Rekindling the Flame

Feeling overwhelmed by your PTA responsibilities? Winter’s cold and snow got you feeling down? Use these tips to rekindle the flame of PTA Leadership!

Dare to Try New Things

Try something new to develop a stronger and more vital PTA. Have a brainstorming session with your board or your members to discover new ways of doing things. Develop a list of reasons why these ideas will work. Eliminate negative phrases like “we’ve always done it this way.”

Try Again…and Again

Develop the patience to tell your PTA’s story again, and again. Always consider who you are talking to. How much they already know? What is the message you want to get across? Try limiting your message to twenty words or less to find out what is the most critical part of your message.

Delegate Responsibility

Involve as many people as possible in the work of the PTA. Ask yourself, “What am I doing that someone else can do as well or better than I can?” Be specific about the job to be done. Then trust those to whom you have delegated the responsibility to make good decisions, keeping in mind that their way of doing things might not be your way.

Attract and Retain Active Members

People are motivated to give their time and talents to issues that concern them. Find out what issues are important to your PTA membership. Seek the opinions and advice of the community. Match jobs to people who are motivated to use their knowledge and skills on identified concerns. Share what your PTA has already accomplished this year to recruit new members who can bring in new energy and ideas.

Overcome Procrastination

If you realize that you are procrastinating on a tough job, divide it into a series of small and manageable “instant tasks.” Start each day by doing at least one task you have been putting off.

Work with People Effectively

Chairing a meeting requires more than a knowledge of parliamentary procedure; it requires skill in human relations. Be approachable. Make sure your body language communicates respect. Be a team player; work for consensus. Encourage people to focus on what is best for children and the PTA.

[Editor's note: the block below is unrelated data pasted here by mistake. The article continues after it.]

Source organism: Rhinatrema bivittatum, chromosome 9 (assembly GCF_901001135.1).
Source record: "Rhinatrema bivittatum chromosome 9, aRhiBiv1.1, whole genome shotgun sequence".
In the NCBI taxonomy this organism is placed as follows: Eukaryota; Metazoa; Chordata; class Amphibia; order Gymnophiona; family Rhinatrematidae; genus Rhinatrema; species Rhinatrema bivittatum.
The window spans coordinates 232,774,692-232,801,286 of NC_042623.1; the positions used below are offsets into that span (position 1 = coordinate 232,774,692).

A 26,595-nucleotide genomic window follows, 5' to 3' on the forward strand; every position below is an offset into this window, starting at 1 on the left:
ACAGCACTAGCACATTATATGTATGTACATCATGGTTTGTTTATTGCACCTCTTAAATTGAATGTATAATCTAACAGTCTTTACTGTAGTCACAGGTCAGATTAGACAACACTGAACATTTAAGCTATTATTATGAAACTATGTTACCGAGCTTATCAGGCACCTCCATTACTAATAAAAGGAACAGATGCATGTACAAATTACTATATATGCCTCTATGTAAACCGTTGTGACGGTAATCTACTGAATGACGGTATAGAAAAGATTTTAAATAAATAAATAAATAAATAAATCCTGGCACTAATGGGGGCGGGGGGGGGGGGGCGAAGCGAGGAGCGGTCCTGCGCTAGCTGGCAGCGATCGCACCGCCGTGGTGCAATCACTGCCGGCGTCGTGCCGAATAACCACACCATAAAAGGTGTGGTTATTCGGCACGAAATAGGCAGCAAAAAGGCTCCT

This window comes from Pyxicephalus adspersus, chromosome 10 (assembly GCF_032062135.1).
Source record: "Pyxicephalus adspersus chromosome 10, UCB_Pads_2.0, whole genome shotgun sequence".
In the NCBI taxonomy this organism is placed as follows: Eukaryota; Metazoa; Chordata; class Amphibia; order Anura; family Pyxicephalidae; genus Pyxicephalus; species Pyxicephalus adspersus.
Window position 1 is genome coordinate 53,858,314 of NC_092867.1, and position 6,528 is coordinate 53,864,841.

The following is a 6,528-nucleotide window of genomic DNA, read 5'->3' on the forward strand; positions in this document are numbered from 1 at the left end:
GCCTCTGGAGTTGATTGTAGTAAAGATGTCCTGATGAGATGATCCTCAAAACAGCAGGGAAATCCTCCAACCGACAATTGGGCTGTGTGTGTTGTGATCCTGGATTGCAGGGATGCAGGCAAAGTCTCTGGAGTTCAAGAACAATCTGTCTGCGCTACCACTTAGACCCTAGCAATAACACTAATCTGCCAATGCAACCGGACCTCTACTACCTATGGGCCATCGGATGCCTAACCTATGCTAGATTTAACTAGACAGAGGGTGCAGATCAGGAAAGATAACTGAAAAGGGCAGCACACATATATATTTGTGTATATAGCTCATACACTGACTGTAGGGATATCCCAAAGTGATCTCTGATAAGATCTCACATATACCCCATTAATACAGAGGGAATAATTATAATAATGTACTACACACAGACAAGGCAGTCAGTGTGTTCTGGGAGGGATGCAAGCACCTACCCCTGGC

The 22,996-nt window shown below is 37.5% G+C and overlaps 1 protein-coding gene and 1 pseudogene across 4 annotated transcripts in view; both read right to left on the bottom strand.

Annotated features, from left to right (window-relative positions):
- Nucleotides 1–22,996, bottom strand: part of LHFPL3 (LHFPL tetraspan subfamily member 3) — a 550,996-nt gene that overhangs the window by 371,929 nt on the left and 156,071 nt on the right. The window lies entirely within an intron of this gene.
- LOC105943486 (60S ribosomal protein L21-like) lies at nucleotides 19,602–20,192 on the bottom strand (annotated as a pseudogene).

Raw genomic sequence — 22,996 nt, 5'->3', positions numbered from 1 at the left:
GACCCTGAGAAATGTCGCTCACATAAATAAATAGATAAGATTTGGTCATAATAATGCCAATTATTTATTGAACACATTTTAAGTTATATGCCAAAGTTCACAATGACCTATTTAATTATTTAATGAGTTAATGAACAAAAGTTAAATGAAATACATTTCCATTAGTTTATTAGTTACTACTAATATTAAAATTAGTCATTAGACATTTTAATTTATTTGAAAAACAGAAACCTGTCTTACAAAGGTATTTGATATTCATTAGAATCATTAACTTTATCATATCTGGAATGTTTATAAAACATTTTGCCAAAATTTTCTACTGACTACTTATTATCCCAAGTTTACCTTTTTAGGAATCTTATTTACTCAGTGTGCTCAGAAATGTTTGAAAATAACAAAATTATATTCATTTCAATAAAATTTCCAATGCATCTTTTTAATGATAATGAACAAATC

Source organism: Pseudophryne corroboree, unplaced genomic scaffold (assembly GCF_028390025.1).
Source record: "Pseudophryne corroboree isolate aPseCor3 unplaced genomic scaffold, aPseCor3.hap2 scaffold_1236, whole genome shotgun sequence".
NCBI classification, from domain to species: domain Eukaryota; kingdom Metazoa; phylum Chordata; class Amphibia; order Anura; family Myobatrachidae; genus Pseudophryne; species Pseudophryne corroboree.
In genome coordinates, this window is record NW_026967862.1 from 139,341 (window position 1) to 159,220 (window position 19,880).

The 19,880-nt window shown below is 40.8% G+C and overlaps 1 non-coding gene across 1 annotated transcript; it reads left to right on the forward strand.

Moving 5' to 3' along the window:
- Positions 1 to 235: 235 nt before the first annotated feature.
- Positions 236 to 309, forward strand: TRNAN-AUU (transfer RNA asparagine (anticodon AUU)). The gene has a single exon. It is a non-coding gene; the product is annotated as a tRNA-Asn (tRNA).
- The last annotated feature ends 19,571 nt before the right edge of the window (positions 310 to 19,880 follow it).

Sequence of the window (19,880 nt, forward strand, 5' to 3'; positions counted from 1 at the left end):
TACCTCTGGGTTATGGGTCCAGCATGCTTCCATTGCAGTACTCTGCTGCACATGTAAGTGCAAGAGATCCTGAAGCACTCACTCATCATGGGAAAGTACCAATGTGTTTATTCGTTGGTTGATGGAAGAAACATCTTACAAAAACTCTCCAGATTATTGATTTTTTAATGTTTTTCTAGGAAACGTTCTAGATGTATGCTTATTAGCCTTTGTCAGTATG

Keep Your Sense of Humor

If the PTA is working for worthwhile goals, expect frustration and problems because change is always hard. But remember that working hard for important goals doesn’t have to be gloomy. Keep your sense of humor in all your PTA work.

Recognize When to Bow Out with Class

Your PTA’s future depends on recruiting new leaders and moving them into increasingly responsible positions. Support the nominating committee in their search and avoid criticizing new people. Be willing to move on in the PTA and give your successor room to do their job.

How to Make Family Dinners Happen More Often

You’ve probably seen news stories sharing the benefits of family dinners. Maybe you’ve even made a New Year’s resolution to eat more dinners together. Perhaps you’d like to eat more family dinners, but don’t feel like you have the time to make it happen.

The Family Dinner Project was created to help families take advantage of what research has shown and what parents have long known: sharing a meal as a family helps everyone’s health, mind, and spirit. Children whose families regularly eat together have higher grade-point averages, higher self-esteem, and lower rates of substance abuse, teen pregnancy, eating disorders, and depression.

The Family Dinner Project provides lots of resources to help you get started, including:

  • Recipes that fit in your busy schedule